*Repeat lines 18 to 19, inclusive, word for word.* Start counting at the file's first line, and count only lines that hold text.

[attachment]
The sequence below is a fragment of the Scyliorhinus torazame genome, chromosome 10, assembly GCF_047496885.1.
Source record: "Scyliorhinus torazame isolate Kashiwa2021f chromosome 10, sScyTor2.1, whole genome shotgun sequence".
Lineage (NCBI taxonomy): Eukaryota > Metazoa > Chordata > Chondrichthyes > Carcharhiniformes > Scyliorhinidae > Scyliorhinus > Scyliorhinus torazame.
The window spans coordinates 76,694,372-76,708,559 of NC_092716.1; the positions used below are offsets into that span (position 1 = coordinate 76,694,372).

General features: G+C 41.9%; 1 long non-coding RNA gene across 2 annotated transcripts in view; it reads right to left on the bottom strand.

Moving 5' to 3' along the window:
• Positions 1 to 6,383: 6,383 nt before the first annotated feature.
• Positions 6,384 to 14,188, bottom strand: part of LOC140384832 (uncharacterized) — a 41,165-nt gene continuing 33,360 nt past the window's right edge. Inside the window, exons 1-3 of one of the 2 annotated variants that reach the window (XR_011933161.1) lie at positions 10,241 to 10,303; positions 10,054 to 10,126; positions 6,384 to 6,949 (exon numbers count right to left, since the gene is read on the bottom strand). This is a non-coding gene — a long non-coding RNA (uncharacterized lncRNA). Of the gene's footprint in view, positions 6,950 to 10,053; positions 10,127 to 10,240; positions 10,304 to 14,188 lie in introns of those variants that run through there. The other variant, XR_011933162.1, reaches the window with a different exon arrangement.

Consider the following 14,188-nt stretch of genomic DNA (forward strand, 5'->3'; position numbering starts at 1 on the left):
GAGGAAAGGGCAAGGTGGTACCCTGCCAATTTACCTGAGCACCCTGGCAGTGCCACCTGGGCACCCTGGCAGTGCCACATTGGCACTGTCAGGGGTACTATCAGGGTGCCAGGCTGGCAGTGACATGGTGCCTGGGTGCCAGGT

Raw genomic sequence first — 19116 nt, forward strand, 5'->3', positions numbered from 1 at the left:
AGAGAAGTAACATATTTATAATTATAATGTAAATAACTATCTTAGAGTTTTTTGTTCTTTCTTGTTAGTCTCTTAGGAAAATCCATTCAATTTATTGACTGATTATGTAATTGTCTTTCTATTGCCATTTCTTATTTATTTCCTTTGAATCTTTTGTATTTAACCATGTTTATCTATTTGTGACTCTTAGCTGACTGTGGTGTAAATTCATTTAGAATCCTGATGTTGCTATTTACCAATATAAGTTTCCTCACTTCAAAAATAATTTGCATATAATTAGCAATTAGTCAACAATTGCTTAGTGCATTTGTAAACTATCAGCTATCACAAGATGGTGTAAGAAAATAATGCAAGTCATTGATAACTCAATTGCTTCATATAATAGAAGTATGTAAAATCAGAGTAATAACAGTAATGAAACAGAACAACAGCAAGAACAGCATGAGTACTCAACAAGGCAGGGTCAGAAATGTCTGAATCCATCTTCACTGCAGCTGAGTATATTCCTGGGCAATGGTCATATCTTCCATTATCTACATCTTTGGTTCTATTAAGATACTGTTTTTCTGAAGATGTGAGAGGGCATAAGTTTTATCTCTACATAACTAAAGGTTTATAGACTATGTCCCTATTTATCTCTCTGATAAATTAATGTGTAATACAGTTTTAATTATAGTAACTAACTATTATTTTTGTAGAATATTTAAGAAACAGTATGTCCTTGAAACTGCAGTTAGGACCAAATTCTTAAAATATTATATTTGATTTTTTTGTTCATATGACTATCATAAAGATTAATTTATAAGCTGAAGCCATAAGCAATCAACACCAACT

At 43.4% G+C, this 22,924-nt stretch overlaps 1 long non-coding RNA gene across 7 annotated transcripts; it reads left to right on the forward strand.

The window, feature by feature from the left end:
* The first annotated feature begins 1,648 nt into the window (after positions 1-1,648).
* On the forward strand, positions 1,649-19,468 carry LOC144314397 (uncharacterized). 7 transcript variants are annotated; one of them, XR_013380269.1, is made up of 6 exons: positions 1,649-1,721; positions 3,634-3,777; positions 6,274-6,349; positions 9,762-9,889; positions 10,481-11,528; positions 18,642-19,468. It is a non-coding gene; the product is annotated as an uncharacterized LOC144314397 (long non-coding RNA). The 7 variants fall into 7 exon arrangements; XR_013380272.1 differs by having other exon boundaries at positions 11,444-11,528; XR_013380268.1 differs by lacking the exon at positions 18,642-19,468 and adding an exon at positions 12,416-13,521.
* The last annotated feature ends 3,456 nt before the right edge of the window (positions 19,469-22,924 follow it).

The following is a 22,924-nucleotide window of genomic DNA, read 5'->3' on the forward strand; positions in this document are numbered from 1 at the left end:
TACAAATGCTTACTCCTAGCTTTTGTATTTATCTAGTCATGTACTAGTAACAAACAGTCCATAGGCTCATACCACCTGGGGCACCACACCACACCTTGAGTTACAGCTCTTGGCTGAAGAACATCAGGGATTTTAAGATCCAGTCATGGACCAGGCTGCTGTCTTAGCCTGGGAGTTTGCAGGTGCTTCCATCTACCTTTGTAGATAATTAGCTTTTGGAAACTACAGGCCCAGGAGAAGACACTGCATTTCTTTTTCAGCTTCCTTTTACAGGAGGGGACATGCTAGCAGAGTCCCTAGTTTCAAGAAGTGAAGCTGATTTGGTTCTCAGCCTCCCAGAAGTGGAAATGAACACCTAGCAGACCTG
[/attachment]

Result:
The following is a 22,924-nucleotide window of genomic DNA, read 5'->3' on the forward strand; positions in this document are numbered from 1 at the left end:
TACAAATGCTTACTCCTAGCTTTTGTATTTATCTAGTCATGTACTAGTAACAAACAGTCCATAGGCTCATACCACCTGGGGCACCACACCACACCTTGAGTTACAGCTCTTGGCTGAAGAACATCAGGGATTTTAAGATCCAGTCATGGACCAGGCTGCTGTCTTAGCCTGGGAGTTTGCAGGTGCTTCCATCTACCTTTGTAGATAATTAGCTTTTGGAAACTACAGGCCCAGGAGAAGACACTGCATTTCTTTTTCAGCTTCCTTTTACAGGAGGGGACATGCTAGCAGAGTCCCTAGTTTCAAGAAGTGAAGCTGATTTGGTTCTCAGCCTCCCAGAAGTGGAAATGAACACCTAGCAGACCTG